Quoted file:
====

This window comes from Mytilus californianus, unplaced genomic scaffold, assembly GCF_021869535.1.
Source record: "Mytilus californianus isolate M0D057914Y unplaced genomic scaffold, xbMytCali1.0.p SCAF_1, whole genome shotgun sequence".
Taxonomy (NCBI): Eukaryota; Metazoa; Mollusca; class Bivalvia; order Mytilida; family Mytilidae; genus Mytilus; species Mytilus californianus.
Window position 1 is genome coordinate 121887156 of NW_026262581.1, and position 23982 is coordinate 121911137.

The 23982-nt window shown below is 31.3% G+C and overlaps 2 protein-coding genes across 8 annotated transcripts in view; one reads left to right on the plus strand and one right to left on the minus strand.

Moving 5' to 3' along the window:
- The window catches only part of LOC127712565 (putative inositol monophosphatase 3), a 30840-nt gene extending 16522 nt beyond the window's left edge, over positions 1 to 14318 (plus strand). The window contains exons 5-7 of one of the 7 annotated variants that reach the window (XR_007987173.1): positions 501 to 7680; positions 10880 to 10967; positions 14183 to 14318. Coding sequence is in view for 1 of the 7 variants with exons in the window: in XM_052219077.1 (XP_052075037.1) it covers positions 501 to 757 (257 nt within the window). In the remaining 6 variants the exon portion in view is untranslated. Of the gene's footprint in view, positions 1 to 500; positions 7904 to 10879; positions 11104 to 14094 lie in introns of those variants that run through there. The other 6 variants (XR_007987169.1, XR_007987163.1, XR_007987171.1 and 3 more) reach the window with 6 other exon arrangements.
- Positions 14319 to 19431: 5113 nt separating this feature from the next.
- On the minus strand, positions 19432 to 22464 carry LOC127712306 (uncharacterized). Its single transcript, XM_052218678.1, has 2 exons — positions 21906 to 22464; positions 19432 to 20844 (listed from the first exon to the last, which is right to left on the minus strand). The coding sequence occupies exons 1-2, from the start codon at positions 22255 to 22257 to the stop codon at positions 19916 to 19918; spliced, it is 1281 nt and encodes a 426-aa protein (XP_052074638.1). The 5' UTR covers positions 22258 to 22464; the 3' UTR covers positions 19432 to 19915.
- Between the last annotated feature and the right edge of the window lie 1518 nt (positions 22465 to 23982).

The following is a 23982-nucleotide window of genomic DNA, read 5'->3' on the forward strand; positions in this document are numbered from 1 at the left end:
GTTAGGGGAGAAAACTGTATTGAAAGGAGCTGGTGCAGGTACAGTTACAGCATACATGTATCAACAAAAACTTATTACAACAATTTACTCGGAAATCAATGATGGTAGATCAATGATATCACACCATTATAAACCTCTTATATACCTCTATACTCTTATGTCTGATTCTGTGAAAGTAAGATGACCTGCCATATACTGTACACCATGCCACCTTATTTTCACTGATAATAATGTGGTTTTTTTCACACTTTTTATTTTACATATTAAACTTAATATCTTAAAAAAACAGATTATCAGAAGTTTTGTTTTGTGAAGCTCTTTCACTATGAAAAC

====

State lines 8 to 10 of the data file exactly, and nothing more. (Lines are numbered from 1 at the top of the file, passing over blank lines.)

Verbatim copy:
- Positions 14319 to 19431: 5113 nt separating this feature from the next.
- On the minus strand, positions 19432 to 22464 carry LOC127712306 (uncharacterized). Its single transcript, XM_052218678.1, has 2 exons — positions 21906 to 22464; positions 19432 to 20844 (listed from the first exon to the last, which is right to left on the minus strand). The coding sequence occupies exons 1-2, from the start codon at positions 22255 to 22257 to the stop codon at positions 19916 to 19918; spliced, it is 1281 nt and encodes a 426-aa protein (XP_052074638.1). The 5' UTR covers positions 22258 to 22464; the 3' UTR covers positions 19432 to 19915.
- Between the last annotated feature and the right edge of the window lie 1518 nt (positions 22465 to 23982).